Changes at the level of the single MU during muscle fatigue post-stroke have not yet been investigated. In the present study, we examine the hypothesis that there will be a greater loss in central activation during a sustained fatiguing contraction, and directly post-fatigue, on the affected side in hemispheric stroke. If higher central fatigue is present on the affected side, subjects may experience greater difficulty maintaining MU firing during a fatiguing contraction, as well as a diminished capacity to regulate MU firing rate directly post-fatigue. Changes in the excitability of the surface and tubular membranes of the muscle fiber on the affected side may also be lower post-fatigue (i.e., a marker of lower peripheral fatigue) which would manifest as smaller increases in the MU action potential duration (Andreassen and Arendt-Nielsen, 1987; Houtman et al., 2003; Fortune and Lowery, 2009).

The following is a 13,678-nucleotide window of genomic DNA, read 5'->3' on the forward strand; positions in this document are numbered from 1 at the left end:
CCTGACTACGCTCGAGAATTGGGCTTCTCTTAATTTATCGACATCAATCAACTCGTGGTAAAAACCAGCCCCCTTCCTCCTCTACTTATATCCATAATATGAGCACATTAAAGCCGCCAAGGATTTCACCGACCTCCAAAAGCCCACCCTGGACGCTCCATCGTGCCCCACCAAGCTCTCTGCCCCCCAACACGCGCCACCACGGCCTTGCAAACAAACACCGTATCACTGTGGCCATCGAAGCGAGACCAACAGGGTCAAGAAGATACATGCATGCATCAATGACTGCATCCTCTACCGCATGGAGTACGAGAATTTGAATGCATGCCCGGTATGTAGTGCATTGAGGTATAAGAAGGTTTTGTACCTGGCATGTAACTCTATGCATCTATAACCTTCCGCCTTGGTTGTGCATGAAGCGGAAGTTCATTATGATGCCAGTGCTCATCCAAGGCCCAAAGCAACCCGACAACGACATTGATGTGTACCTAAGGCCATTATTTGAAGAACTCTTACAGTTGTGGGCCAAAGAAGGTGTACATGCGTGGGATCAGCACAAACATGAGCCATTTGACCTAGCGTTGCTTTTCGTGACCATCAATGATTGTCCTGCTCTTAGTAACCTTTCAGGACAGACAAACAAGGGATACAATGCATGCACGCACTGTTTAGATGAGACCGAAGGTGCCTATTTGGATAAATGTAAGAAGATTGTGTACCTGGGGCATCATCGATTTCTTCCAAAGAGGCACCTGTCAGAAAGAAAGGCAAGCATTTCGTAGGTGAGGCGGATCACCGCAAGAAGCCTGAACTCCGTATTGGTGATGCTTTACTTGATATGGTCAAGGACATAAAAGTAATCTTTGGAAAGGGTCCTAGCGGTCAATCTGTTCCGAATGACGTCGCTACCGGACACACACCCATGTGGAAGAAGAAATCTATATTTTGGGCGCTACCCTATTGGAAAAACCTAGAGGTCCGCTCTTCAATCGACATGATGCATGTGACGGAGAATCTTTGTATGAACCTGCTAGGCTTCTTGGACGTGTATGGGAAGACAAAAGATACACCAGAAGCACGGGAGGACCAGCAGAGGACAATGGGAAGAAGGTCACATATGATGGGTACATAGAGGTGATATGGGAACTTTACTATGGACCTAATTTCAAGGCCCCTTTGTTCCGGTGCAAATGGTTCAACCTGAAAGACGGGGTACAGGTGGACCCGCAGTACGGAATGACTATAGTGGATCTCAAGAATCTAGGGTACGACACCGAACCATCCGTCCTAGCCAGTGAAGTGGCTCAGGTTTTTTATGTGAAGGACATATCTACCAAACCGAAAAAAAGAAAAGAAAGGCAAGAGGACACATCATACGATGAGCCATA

In the present study, surface EMG decomposition was used to identify individual MU activities from non-invasive surface recordings. This provides direct information on both the MU discharge rates and the action potential duration, which is more closely correlated with muscle fiber conduction velocity and changes in muscle fiber excitability than indirect estimates from the surface EMG power spectrum. Samples of simultaneously active MUs were detected during short contractions (at 20% MVC) before and directly after a sustained isometric contraction of the first dorsal interosseous muscle in chronic stroke survivors. MUs were also detected during the sustained contraction (at 30% MVC).